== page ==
That is laughable. We need to look at the track record of individuals. He cannot just wish away the contribution of President Kagame because it is central in the success of the revolution. Remember President Kagame took over leadership when we were in disarray. Over the years, everyone in this world knows and global economic institutions like the World Bank can attest that power in Rwanda has been institutionalised more than anywhere else in Africa. How can President Kagame assume the role of all institutions when institutions in Rwanda are growing stronger? Of course as president, he has the final authority given to him through an electoral mandate. If things fail, he is accountable. So he supervises the work of institutions.
Kayumba says President Kagame is not accountable. He owns planes in South Africa, he used public funds to build his house.
I have read all those accusations. President Kagame is one of the most honest leaders our continent has produced and Kayumba Nyamwasa knows that the president leads by example.
But that does not answer the charge that he used Rwanda government funds to buy private jets in South Africa?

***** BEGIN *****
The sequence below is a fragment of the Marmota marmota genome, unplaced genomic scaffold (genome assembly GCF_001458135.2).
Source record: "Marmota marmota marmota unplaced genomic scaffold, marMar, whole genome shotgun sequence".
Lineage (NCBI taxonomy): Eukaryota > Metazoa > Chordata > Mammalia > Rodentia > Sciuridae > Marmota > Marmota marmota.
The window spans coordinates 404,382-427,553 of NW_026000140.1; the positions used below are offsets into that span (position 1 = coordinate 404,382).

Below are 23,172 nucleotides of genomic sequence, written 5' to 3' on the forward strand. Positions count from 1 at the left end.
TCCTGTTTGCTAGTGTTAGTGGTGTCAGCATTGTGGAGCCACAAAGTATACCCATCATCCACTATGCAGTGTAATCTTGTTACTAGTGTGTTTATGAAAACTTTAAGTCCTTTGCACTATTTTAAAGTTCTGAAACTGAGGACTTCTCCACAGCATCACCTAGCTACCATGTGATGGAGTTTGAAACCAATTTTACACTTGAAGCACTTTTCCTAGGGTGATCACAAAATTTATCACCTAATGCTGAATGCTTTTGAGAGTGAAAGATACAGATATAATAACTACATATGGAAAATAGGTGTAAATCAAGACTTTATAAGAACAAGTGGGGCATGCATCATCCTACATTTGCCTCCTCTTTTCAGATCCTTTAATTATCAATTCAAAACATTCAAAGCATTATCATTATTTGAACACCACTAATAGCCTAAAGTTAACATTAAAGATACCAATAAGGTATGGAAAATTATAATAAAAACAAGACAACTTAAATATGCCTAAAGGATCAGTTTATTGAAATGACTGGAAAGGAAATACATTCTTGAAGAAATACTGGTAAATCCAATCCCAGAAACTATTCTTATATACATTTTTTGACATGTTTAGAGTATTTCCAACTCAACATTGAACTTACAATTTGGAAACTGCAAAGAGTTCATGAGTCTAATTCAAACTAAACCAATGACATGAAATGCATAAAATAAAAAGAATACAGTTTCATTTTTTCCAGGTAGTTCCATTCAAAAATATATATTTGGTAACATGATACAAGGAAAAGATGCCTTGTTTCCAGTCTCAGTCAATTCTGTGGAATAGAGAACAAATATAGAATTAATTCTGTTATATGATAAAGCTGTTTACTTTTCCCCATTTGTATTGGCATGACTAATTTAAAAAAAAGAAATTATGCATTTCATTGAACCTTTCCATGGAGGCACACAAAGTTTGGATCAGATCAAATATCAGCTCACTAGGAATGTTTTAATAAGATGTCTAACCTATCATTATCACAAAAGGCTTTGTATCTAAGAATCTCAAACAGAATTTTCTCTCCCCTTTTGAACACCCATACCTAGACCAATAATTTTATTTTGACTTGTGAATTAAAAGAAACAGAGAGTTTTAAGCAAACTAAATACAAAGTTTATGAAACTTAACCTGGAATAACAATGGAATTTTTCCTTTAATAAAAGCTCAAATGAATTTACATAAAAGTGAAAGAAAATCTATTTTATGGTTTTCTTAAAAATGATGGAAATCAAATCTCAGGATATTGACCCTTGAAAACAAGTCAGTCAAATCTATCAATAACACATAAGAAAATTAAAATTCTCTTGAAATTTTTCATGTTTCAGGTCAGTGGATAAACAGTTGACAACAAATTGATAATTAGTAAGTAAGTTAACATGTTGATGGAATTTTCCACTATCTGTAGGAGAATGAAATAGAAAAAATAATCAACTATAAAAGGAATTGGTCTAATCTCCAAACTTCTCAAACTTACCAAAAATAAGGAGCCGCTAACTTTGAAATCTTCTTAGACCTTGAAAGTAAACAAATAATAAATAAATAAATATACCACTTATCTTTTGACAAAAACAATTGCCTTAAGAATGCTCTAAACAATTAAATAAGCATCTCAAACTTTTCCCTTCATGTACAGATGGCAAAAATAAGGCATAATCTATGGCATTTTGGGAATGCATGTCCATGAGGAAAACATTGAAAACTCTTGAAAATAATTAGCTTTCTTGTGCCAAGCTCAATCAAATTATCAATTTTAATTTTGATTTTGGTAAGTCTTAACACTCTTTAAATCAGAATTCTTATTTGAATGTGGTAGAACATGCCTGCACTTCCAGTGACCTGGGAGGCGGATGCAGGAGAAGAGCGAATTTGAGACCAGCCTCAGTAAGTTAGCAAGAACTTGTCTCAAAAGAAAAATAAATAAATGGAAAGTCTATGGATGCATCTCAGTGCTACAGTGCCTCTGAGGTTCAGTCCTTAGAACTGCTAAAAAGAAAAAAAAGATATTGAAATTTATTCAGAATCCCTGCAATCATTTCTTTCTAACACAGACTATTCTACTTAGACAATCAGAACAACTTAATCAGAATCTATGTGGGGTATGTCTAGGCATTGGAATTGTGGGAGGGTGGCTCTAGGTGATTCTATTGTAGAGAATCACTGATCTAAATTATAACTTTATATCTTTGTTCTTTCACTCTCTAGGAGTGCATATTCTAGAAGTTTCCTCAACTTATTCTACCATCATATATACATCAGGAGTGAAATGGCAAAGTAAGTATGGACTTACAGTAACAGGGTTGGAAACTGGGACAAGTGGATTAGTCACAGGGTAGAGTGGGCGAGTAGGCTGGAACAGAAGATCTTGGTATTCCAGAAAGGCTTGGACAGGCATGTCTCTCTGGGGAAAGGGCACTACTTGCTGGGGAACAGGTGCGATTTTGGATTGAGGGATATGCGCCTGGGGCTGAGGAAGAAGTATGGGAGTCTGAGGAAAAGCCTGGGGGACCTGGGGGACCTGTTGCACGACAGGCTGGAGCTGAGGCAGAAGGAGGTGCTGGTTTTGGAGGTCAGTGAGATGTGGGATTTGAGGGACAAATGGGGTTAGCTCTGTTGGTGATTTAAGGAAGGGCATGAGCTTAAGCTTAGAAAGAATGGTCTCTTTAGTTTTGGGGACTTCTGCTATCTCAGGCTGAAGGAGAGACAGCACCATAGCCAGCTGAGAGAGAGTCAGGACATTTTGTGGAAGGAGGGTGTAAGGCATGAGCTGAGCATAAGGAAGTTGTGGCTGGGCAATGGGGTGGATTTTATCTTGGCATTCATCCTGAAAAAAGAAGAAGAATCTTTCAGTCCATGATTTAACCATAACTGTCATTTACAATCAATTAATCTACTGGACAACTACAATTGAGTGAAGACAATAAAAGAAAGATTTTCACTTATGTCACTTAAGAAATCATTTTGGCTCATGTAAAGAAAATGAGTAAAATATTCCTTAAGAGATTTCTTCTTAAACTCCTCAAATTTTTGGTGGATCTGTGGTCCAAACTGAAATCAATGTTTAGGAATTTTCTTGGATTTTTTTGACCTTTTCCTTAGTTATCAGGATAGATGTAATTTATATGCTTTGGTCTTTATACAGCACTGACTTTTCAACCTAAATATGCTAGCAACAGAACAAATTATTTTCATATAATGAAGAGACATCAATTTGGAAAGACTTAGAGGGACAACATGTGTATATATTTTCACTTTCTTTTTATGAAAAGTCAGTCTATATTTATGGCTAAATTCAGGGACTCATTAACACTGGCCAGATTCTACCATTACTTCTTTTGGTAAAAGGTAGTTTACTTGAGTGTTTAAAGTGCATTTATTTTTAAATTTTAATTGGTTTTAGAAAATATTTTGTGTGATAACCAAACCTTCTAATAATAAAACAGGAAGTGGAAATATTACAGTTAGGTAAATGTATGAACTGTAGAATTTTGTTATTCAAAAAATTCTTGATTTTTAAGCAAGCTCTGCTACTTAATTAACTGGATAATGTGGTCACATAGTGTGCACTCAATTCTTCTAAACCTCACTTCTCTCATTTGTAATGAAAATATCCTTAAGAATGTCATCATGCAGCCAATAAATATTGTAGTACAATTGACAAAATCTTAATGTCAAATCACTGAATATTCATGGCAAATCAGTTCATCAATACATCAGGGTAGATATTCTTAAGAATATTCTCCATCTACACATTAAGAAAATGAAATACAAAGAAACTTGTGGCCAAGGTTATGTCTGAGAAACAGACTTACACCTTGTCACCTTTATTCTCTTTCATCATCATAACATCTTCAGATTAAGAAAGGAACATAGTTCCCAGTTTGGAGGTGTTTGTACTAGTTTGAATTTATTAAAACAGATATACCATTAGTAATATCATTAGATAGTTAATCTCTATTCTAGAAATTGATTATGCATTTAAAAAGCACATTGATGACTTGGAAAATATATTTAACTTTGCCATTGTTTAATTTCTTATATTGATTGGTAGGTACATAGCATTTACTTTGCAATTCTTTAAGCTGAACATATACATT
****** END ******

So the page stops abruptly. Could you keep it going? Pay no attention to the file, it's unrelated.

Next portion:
That is what Kayumba says.
The planes belong to a private company in which private Rwandan citizens own shares. You can easily go to South Africa and satisfy yourself about its ownership. The funds did not come from the government of Rwanda. For Kayumba Nyamwasa to make such a ridiculous claim without putting forth any evidence shows that he is playing on public sentiments.
We did not finish the issue of the meeting. He conceded on a number of issues and told all of us that he is going to make a formal apology to the Commander in Chief and to the RPF. That is how the meeting ended. After making this commitment, the next day he escaped.